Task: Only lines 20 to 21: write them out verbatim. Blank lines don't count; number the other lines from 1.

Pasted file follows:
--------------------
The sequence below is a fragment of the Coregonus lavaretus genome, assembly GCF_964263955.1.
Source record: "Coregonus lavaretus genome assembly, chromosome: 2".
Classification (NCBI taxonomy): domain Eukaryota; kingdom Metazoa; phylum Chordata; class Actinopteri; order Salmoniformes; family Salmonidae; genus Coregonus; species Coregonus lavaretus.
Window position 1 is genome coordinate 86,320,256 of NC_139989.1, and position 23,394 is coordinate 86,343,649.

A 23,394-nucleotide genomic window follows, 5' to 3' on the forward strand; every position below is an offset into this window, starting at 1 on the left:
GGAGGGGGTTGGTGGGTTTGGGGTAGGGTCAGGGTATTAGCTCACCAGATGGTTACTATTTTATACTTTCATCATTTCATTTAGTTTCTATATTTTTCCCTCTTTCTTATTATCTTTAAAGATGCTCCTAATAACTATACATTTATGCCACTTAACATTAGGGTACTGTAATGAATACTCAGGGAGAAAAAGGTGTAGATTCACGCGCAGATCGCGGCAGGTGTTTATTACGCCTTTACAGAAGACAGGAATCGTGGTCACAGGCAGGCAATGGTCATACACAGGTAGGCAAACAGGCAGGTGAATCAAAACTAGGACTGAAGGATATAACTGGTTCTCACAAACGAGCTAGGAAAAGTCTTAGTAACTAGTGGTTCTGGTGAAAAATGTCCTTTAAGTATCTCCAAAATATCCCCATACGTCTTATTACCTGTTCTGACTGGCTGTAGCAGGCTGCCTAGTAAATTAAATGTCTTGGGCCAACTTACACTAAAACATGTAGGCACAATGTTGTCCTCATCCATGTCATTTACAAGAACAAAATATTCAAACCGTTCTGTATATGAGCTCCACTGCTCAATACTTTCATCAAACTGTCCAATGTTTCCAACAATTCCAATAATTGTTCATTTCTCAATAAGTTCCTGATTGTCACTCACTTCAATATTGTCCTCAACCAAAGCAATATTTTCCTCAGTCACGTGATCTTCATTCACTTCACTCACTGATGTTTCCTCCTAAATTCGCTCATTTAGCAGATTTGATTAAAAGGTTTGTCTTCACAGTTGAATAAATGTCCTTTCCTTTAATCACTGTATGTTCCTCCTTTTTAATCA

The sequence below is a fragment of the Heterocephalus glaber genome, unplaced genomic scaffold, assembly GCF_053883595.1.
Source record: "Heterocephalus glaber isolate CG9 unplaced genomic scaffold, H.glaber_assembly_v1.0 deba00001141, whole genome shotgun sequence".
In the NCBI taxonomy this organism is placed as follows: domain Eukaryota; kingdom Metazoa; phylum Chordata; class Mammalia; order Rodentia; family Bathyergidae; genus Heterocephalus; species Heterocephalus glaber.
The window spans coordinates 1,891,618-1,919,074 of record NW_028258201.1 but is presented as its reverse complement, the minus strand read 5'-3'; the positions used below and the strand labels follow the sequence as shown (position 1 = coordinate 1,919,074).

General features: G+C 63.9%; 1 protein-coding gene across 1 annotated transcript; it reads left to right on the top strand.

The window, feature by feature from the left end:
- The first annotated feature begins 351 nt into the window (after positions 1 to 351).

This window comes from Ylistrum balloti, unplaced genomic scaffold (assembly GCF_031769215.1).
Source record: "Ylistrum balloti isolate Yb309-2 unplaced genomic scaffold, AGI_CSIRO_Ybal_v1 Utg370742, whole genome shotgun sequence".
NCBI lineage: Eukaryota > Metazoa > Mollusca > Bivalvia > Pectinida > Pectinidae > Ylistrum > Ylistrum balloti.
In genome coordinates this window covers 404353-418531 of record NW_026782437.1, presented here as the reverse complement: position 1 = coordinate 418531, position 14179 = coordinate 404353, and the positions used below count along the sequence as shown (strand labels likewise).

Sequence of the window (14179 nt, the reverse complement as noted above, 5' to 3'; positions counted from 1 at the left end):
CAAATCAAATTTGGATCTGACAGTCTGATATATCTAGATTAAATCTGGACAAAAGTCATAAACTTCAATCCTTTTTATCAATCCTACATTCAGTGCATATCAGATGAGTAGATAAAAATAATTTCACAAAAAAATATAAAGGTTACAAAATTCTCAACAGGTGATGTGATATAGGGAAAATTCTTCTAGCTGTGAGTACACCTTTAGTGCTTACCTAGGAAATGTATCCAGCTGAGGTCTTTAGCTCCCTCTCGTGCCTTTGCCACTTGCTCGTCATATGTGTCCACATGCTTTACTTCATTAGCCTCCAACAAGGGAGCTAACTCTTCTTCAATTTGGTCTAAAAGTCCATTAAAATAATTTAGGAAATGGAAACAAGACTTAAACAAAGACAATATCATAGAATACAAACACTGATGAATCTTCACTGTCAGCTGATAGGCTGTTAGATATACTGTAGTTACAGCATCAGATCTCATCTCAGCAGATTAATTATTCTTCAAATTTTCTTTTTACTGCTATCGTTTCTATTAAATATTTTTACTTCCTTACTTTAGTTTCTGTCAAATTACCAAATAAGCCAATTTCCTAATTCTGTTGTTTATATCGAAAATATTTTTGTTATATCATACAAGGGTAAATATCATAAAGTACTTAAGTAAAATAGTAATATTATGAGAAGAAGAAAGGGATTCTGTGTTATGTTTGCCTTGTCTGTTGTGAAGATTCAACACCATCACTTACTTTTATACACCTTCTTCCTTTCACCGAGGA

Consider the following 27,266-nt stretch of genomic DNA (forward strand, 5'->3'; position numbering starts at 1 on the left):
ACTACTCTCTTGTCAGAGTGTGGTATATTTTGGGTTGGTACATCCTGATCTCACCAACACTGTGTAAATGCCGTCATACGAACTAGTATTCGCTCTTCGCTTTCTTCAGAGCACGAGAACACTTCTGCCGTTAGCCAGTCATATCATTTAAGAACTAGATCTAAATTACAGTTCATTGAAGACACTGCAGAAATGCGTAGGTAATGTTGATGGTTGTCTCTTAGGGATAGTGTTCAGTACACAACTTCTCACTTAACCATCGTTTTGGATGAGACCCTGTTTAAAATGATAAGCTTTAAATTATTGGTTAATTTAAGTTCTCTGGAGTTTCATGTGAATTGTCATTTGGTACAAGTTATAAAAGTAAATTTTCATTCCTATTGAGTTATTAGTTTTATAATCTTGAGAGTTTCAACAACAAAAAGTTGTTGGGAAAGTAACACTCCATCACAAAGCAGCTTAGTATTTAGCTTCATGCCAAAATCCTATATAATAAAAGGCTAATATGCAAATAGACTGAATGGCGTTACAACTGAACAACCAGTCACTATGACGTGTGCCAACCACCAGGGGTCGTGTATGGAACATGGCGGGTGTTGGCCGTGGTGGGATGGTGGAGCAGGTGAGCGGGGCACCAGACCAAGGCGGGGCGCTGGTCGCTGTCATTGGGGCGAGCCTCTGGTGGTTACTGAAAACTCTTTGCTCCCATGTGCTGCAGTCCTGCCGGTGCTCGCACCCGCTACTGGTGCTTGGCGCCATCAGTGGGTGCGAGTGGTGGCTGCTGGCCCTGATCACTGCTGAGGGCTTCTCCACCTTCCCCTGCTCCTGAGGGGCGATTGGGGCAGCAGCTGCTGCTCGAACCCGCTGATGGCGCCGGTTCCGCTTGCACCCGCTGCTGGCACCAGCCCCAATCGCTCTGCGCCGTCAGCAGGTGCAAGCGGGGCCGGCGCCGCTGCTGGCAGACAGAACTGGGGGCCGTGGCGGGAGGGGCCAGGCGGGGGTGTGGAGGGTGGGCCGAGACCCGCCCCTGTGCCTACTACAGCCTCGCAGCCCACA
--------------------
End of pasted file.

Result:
Consider the following 27,266-nt stretch of genomic DNA (forward strand, 5'->3'; position numbering starts at 1 on the left):
ACTACTCTCTTGTCAGAGTGTGGTATATTTTGGGTTGGTACATCCTGATCTCACCAACACTGTGTAAATGCCGTCATACGAACTAGTATTCGCTCTTCGCTTTCTTCAGAGCACGAGAACACTTCTGCCGTTAGCCAGTCATATCATTTAAGAACTAGATCTAAATTACAGTTCATTGAAGACACTGCAGAAATGCGTAGGTAATGTTGATGGTTGTCTCTTAGGGATAGTGTTCAGTACACAACTTCTCACTTAACCATCGTTTTGGATGAGACCCTGTTTAAAATGATAAGCTTTAAATTATTGGTTAATTTAAGTTCTCTGGAGTTTCATGTGAATTGTCATTTGGTACAAGTTATAAAAGTAAATTTTCATTCCTATTGAGTTATTAGTTTTATAATCTTGAGAGTTTCAACAACAAAAAGTTGTTGGGAAAGTAACACTCCATCACAAAGCAGCTTAGTATTTAGCTTCATGCCAAAATCCTATATAATAAAAGGCTAATATGCAAATAGACTGAATGGCGTTACAACTGAACAACCAGTCACTATGACGTGTGCCAACCACCAGGGGTCGTGTATGGAACATGGCGGGTGTTGGCCGTGGTGGGATGGTGGAGCAGGTGAGCGGGGCACCAGACCAAGGCGGGGCGCTGGTCGCTGTCATTGGGGCGAGCCTCTGGTGGTTACTGAAAACTCTTTGCTCCCATGTGCTGCAGTCCTGCCGGTGCTCGCACCCGCTACTGGTGCTTGGCGCCATCAGTGGGTGCGAGTGGTGGCTGCTGGCCCTGATCACTGCTGAGGGCTTCTCCACCTTCCCCTGCTCCTGAGGGGCGATTGGGGCAGCAGCTGCTGCTCGAACCCGCTGATGGCGCCGGTTCCGCTTGCACCCGCTGCTGGCACCAGCCCCAATCGCTCTGCGCCGTCAGCAGGTGCAAGCGGGGCCGGCGCCGCTGCTGGCAGACAGAACTGGGGGCCGTGGCGGGAGGGGCCAGGCGGGGGTGTGGAGGGTGGGCCGAGACCCGCCCCTGTGCCTACTACAGCCTCGCAGCCCACA